BP's outgoing CEO says the company's been a 'model of social responsibility' in the Gulf. We're Keeping Him Honest. Plus, Warren Jeffs' two convictions on charges of rape as an accomplice are overturned in Utah. The polygamist "prophet" of the FLDS will face a new trial. We'll talk it over in tonight's 'crime and punishment' segment.
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CNN Wire Staff
[cnn-photo-caption image=http://i.cdn.turner.com/cnn/2010/US/07/27/louisiana.barataria.bay.well.leak/story.barataria.wellhead.uscg.jpg caption="Spokesman for Louisiana governor says the well was abandoned, declared “orphaned”" width=300 height=169]
A towing vessel struck an oil well in the Barataria Waterway off the southeastern Louisiana coast on Tuesday, causing the well to emit oil and natural gas into Barataria Bay, the Coast Guard said in a news release.
Retired Coast Guard Adm. Thad Allen, the government's point man for the oil spill in the Gulf of Mexico, said there was a sheen around the platform, and vapor that's probably a combination of gas and water was emanating from the well, called C-117.
Kyle Plotkin, a spokesman for Gov. Bobby Jindal, described the well as "orphaned." He said it had been owned by Cedyco Corp. of Houston but was declared abandoned by the state in November 2008.
CNN Wire Staff
[cnn-photo-caption image=http://i.cdn.turner.com/cnn/2010/US/07/27/gulf.oil.disaster/story.dudley.cnn.jpg caption="Adm. Thad Allen reiterates timeline and priorities in oil spill crisis" width=300 height=169]
"The task that's laid out before us is very clear right now," the man in charge of the federal Gulf of Mexico oil crisis response said Tuesday.
"We have absolute priorities," retired Coast Guard Adm. Thad Allen said, "on killing the well, maintaining the recovery, making sure the oil is all removed and making sure the beaches are cleaned up and that the commitment by BP to the people is met."
Crews are back on track to permanently shut down BP's once-gushing wellhead in the next few weeks, if setbacks are avoided and weather permits.
Police investigating the disappearance of a former professional basketball player said “there is a high level of concern” in the search to find him.
Lorenzen Wright, 34, who played 13 seasons in the NBA, has not been seen or heard from since last week when he visited his ex-wife and their children in Collierville, Tennessee, investigators said.
[cnn-photo-caption image=http://i2.cdn.turner.com/cnn/2010/images/07/27/wright_web.jpg caption="Lorenzen Wright, 34, who played 13 seasons in the NBA, has not been seen or heard from since last week" width=292 height=320]
Collierville Police spokesman Mark Heuberger told CNN Wright’s mother reported him missing on July 22. “We’re taking it very, very seriously,” Heuberger said, “and there is a high level of concern.”
“His mom made the report because she felt it was unusual that he did not contact his children for an extended period of time, that’s what made her prompt to contact the police,” he added.
Heuberger cautioned that there is no indication he was the victim of a crime. “A red flag has not come up yet,” he said, “at least of today that suggests any harm has come to him.”
“Our detectives have talked to a lot of people, former coaches, players, sports agents, and continue to follow leads given by the public,” Heuberger said, “and we’re working very close to the family and you know at this time, there has not been any information or evidence that would suggest any harm.”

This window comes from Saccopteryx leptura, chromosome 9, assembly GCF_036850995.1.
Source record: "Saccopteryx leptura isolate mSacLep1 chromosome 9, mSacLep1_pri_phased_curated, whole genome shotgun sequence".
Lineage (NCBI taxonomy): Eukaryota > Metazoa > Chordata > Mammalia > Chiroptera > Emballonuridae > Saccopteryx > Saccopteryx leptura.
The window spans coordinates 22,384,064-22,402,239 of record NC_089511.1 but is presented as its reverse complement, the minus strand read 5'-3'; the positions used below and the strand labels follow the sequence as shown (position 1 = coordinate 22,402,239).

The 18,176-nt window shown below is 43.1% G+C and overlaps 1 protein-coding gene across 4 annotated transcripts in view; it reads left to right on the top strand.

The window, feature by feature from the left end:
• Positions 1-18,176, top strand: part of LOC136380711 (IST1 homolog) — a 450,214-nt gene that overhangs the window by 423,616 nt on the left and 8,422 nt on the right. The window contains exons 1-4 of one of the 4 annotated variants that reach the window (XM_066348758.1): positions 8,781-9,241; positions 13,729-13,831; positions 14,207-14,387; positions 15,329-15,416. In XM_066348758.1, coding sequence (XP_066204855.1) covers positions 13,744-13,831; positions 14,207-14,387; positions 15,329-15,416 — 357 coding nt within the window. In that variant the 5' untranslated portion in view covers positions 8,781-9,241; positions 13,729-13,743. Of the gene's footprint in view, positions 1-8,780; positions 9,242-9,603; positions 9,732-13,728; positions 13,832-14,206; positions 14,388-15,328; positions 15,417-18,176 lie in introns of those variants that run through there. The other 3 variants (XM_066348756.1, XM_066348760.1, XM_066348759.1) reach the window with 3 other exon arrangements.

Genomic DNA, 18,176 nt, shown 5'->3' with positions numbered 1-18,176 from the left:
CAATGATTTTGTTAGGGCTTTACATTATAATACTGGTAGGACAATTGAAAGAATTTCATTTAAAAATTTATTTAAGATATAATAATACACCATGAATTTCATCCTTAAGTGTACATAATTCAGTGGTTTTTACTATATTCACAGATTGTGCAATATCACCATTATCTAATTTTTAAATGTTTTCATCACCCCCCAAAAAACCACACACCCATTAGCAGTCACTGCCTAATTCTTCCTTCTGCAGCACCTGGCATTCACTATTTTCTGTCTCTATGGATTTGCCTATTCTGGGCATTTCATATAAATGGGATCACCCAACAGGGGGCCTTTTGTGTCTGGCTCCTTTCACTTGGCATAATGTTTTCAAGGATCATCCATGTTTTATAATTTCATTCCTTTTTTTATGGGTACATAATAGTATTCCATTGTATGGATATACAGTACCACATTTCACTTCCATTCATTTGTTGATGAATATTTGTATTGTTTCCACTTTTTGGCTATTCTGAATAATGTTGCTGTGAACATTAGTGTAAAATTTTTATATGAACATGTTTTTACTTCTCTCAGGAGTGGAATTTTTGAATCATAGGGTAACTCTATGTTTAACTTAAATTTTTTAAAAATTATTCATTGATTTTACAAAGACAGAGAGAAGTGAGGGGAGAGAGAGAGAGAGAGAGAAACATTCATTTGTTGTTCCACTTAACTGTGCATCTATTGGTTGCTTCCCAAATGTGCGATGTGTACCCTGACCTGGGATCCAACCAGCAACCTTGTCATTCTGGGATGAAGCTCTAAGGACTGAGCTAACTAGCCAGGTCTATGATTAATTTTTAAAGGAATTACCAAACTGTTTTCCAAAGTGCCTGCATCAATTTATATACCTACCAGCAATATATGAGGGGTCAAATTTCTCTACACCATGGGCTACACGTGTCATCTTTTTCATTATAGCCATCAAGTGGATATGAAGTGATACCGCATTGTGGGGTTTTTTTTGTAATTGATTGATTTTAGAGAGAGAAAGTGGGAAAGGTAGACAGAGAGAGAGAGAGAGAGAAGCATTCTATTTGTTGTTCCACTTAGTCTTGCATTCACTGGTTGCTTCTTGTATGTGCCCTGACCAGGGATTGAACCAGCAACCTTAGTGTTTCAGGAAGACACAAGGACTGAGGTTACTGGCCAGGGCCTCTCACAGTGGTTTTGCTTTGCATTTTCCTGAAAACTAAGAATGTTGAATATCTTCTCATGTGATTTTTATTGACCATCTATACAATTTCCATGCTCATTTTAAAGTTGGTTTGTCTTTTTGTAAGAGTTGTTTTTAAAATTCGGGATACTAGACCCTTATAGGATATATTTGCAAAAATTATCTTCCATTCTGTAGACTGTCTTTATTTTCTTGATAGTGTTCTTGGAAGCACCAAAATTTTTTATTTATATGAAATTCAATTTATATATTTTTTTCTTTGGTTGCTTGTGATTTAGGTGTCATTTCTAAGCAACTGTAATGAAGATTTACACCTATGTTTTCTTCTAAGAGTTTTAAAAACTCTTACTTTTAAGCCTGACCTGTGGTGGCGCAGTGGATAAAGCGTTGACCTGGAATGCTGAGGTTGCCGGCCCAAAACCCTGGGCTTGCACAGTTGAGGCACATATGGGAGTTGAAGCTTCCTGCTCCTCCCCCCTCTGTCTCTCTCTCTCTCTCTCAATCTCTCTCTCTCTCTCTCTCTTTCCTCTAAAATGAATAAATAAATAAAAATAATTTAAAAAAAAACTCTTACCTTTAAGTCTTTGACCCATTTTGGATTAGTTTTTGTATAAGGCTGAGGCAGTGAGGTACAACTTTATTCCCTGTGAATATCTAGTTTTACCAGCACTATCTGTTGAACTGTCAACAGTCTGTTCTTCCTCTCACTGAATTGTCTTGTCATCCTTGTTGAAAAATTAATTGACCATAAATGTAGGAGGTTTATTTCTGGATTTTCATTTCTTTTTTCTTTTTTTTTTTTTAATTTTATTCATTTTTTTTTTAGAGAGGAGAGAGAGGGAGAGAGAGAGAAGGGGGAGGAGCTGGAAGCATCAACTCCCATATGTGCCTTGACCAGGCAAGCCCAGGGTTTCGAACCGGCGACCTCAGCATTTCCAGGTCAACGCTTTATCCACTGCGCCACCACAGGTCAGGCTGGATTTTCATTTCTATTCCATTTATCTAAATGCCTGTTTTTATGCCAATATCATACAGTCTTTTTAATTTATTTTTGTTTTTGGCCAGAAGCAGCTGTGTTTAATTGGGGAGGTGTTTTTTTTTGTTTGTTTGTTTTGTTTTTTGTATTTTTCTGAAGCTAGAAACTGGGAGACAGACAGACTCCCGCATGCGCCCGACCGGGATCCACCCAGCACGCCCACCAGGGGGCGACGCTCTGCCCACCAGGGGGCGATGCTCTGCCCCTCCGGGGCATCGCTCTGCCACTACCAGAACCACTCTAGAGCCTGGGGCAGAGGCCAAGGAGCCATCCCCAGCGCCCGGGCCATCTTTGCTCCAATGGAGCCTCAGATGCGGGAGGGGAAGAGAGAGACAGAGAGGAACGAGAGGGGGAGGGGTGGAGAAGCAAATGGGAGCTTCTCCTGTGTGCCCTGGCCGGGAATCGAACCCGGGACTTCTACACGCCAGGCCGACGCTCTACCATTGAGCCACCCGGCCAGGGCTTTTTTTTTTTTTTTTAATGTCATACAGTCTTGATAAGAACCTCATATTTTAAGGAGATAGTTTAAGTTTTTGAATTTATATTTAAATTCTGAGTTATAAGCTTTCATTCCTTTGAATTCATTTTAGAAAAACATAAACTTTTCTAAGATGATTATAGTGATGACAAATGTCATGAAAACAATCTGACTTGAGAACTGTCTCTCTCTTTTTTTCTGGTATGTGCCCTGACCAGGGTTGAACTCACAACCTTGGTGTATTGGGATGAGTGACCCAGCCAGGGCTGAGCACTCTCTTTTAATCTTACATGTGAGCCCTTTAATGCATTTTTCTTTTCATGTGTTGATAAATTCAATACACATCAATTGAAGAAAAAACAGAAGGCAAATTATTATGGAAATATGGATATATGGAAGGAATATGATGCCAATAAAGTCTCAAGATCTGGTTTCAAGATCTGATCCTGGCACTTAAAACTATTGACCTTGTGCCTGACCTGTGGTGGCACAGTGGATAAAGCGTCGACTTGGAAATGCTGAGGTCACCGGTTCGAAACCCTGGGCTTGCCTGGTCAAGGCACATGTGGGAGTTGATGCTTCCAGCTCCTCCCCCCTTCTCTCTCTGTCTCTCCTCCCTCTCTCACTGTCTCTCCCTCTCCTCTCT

The 6’11” Wright was a forward/center for several teams during his professional basketball career. He played with the Los Angeles Clippers, Atlanta Hawks, Memphis Grizzlies and Sacramento Kings. He was with the Cleveland Cavaliers in 2008-2009, his last year in the NBA.
Wright, who has six children, completed his degree at the University of Memphis in 2003, according to the official NBA web site.
Anyone with information on his whereabouts is asked to call the police at 901-853-3207.
Follow the Falcon File on Twitter @FalconCNN
CNN Congressional Producer
House Majority Leader Steny Hoyer said Tuesday that it is up to Democratic Rep. Charles Rangel of New York to decide whether to resign over pending ethics allegations.
"Mr. Rangel has to do what Mr. Rangel believes is appropriate and proper," Hoyer said, taking a neutral stance instead of offering support for the 20-term veteran of the House Democratic caucus that Hoyer leads.
Rangel said Tuesday that he wouldn't talk about whether there is a settlement in the works to head off Thursday's hearing by the House ethics committee, which will make public a report of Rangel's alleged violations of House rules. In brief comments to reporters, Rangel confirmed that his lawyers were talking with lawyers for the ethics committee.
[cnn-photo-caption image=http://i.cdn.turner.com/cnn/2010/OPINION/07/26/immigration.opinion.archive/story.border.fence.gi.jpg caption="A U.S. Border Patrol officer monitors the U.S.-Mexico border fence in Nogales, Arizona." width=300 height=169]
Since Arizona Gov. Jan Brewer signed Senate Bill 1070 into law in late April, there has been a wide array of opinions about the controversial immigration law, which takes effect Thursday. Here's a look at some of those viewpoints:
Immigration reform: Start with small steps: John D. Skrentny, director of the Center for Comparative Immigration Studies at U.C. San Diego, says: "Like the characters in 'Hot Tub Time Machine,' reformers are stuck in 1986."